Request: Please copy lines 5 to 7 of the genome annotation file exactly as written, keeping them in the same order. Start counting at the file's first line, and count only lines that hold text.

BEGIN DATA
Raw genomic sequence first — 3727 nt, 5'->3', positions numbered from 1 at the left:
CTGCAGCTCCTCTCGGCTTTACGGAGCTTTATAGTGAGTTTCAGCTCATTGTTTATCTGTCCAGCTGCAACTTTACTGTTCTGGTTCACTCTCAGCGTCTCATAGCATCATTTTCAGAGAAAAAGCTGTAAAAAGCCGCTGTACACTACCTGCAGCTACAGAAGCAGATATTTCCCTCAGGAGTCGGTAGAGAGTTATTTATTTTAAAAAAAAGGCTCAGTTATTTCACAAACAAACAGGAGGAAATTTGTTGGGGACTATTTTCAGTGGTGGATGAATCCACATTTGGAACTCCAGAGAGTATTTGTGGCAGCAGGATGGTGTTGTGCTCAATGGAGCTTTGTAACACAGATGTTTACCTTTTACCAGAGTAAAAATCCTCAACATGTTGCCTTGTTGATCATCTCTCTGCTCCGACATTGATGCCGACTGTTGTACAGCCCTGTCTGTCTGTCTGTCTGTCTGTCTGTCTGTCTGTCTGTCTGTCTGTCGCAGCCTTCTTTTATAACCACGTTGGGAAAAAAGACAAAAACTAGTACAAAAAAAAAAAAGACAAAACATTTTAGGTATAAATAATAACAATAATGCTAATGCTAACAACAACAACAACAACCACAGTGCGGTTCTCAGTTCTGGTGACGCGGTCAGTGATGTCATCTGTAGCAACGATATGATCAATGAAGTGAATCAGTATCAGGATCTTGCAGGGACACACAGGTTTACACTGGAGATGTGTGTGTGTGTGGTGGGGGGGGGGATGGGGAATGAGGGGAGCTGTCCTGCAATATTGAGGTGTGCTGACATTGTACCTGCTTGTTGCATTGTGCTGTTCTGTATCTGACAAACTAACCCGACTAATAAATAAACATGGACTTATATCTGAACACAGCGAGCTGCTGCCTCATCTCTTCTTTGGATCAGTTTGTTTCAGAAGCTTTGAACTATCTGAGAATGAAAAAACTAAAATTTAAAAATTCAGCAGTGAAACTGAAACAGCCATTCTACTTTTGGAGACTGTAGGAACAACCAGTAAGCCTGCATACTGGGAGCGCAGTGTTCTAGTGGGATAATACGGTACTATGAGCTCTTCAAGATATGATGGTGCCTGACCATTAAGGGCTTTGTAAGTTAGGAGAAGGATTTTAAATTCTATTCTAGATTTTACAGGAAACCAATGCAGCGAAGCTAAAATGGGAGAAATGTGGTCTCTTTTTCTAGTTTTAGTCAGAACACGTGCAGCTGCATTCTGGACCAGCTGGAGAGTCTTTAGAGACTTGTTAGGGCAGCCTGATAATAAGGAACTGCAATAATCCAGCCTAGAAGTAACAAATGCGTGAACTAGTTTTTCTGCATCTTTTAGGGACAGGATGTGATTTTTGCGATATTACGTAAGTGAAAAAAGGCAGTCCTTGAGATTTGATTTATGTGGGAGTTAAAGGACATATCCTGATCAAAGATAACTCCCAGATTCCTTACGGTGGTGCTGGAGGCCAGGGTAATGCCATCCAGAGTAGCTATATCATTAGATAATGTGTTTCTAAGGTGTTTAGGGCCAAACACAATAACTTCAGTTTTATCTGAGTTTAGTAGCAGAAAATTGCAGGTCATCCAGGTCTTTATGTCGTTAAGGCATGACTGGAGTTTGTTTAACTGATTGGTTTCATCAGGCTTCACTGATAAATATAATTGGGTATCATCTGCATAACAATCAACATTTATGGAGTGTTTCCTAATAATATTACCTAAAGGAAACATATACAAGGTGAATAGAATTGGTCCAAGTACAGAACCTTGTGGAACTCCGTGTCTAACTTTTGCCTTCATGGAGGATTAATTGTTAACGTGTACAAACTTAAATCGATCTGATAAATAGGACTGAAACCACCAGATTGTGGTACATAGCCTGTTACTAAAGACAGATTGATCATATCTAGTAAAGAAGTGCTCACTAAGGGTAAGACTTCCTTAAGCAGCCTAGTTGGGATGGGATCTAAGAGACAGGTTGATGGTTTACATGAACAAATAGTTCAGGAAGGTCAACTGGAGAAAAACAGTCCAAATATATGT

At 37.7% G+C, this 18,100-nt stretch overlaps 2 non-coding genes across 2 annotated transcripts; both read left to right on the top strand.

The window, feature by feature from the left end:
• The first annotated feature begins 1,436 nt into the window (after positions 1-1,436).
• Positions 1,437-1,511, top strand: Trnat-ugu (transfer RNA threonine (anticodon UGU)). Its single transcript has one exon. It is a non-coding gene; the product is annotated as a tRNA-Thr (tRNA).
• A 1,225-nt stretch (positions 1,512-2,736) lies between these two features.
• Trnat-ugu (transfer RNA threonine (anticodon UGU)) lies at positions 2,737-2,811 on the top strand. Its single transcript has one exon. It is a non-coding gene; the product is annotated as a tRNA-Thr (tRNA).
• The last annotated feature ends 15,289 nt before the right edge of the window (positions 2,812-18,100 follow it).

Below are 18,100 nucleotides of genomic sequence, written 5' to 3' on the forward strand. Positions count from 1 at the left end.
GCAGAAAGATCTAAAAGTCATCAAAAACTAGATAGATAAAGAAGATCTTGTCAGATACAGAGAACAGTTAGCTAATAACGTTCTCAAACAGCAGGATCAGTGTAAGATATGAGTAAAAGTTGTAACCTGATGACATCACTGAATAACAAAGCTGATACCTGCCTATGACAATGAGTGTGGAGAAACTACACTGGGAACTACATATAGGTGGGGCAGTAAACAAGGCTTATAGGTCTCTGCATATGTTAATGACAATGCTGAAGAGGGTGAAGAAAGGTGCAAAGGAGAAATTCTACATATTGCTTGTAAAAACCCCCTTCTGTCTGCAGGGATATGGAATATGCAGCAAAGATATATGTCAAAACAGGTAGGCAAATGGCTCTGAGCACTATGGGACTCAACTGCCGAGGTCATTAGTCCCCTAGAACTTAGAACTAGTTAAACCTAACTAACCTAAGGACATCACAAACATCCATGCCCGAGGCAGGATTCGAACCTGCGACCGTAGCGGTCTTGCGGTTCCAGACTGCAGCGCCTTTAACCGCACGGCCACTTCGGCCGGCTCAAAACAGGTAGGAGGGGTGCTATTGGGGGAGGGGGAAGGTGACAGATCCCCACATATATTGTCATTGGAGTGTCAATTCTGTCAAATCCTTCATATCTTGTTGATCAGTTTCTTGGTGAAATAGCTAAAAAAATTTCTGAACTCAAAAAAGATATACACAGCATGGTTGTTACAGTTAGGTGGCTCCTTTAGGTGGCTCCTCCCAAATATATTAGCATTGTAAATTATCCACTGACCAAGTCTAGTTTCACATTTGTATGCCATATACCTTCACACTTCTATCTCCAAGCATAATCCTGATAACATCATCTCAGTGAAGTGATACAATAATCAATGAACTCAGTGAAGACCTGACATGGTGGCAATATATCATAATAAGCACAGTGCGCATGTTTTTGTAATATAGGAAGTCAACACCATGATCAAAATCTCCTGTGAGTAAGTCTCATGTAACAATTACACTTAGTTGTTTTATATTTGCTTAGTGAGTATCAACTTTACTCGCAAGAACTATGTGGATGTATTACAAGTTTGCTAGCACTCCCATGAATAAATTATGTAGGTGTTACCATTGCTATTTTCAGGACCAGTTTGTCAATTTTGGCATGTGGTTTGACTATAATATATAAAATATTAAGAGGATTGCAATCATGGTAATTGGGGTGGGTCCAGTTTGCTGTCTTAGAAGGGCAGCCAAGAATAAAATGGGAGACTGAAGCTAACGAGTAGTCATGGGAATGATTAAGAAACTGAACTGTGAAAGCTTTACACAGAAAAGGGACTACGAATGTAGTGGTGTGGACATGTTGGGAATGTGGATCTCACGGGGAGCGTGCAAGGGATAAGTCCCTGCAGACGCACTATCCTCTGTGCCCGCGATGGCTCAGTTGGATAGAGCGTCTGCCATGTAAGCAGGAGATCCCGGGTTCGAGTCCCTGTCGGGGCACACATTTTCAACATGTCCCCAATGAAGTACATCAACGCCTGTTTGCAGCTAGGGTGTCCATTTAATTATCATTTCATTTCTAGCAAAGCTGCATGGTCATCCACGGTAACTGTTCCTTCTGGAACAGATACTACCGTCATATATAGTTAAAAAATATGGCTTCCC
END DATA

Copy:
• The first annotated feature begins 1,436 nt into the window (after positions 1-1,436).
• Positions 1,437-1,511, top strand: Trnat-ugu (transfer RNA threonine (anticodon UGU)). Its single transcript has one exon. It is a non-coding gene; the product is annotated as a tRNA-Thr (tRNA).
• A 1,225-nt stretch (positions 1,512-2,736) lies between these two features.